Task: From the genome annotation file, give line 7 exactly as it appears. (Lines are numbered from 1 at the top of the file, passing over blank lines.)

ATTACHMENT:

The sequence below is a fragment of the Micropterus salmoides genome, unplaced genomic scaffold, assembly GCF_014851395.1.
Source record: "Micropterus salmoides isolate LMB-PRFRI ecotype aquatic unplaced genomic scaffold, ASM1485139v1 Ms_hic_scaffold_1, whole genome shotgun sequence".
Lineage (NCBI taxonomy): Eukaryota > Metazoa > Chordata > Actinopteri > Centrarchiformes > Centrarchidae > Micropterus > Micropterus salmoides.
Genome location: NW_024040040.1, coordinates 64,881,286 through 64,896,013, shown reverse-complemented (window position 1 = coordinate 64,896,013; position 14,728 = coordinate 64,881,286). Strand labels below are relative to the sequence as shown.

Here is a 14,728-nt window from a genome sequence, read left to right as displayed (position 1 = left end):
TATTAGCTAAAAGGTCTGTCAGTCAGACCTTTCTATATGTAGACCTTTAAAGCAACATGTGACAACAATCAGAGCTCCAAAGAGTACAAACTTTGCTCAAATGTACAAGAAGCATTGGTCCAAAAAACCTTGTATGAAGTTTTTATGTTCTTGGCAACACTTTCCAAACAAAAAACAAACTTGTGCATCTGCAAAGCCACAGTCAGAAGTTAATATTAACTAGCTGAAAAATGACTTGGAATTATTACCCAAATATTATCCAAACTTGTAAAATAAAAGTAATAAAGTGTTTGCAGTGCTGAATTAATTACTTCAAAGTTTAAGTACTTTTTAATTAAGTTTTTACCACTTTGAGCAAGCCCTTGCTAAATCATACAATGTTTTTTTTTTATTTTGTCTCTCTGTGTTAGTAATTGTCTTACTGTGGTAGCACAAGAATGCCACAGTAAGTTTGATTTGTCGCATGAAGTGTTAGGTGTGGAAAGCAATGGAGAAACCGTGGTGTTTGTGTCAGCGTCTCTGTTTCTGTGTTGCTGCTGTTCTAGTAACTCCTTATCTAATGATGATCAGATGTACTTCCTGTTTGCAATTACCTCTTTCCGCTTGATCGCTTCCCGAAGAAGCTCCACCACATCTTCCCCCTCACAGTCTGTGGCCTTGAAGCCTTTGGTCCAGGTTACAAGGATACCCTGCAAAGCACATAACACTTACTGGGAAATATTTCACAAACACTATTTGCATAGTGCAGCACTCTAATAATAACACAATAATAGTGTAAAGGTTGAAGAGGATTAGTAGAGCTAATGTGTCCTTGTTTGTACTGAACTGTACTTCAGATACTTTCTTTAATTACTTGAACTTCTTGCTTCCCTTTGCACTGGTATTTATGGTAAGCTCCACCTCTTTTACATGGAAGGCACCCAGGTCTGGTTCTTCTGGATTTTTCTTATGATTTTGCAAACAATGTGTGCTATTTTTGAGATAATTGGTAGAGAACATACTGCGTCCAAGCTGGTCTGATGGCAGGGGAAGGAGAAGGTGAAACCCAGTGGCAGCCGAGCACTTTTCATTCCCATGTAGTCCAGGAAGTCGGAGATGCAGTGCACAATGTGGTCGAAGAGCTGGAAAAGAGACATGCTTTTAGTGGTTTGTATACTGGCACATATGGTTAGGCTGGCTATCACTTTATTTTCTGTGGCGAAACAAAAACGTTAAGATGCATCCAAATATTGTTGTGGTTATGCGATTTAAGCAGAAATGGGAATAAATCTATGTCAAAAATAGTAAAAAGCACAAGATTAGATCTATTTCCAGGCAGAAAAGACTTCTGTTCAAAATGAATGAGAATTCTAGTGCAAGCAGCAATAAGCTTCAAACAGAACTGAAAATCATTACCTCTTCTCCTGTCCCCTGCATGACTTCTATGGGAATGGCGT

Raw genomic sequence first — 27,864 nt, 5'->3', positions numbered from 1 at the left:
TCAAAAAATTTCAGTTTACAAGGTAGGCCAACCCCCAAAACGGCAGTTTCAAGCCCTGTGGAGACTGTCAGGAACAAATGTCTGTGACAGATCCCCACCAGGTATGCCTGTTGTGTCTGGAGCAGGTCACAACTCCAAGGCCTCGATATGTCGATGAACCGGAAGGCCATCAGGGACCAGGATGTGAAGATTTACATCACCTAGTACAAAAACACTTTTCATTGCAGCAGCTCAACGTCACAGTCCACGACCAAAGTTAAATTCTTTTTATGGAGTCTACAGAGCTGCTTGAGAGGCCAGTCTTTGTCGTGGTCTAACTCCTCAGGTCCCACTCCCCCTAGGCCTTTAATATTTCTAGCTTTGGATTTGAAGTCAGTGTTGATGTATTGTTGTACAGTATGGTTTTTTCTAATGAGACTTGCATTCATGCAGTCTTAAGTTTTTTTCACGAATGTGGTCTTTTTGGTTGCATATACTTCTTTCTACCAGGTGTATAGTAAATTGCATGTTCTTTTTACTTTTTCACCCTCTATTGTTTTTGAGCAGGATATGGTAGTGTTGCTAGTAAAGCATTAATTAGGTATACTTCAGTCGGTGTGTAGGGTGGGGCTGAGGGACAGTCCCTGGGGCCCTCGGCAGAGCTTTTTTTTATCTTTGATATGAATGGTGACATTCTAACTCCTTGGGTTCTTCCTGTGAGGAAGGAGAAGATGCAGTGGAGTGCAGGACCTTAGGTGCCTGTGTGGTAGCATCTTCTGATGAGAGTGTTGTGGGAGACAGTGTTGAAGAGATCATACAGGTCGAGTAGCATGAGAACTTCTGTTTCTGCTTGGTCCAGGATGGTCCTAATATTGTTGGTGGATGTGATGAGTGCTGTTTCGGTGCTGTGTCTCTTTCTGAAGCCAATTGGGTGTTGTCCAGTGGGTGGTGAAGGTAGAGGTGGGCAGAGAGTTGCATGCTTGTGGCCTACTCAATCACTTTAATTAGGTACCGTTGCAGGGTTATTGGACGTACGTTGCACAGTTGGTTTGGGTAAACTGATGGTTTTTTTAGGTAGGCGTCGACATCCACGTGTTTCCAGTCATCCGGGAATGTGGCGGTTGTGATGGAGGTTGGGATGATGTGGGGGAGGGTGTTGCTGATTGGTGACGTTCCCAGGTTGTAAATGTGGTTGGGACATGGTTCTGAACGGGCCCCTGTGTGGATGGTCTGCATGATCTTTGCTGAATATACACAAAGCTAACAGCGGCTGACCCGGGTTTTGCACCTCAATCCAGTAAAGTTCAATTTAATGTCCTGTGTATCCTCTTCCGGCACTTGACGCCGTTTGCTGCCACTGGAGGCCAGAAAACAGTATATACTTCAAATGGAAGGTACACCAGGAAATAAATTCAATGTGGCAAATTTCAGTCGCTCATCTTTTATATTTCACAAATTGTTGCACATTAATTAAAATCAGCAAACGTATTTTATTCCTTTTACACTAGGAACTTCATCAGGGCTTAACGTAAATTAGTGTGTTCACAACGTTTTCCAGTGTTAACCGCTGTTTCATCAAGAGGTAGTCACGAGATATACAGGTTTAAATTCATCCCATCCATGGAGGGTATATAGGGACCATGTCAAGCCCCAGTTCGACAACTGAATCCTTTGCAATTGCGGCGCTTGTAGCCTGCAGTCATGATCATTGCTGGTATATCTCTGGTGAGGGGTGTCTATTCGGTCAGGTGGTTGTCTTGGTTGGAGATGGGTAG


Raw genomic sequence first — 27,864 nt, 5'->3', positions numbered from 1 at the left: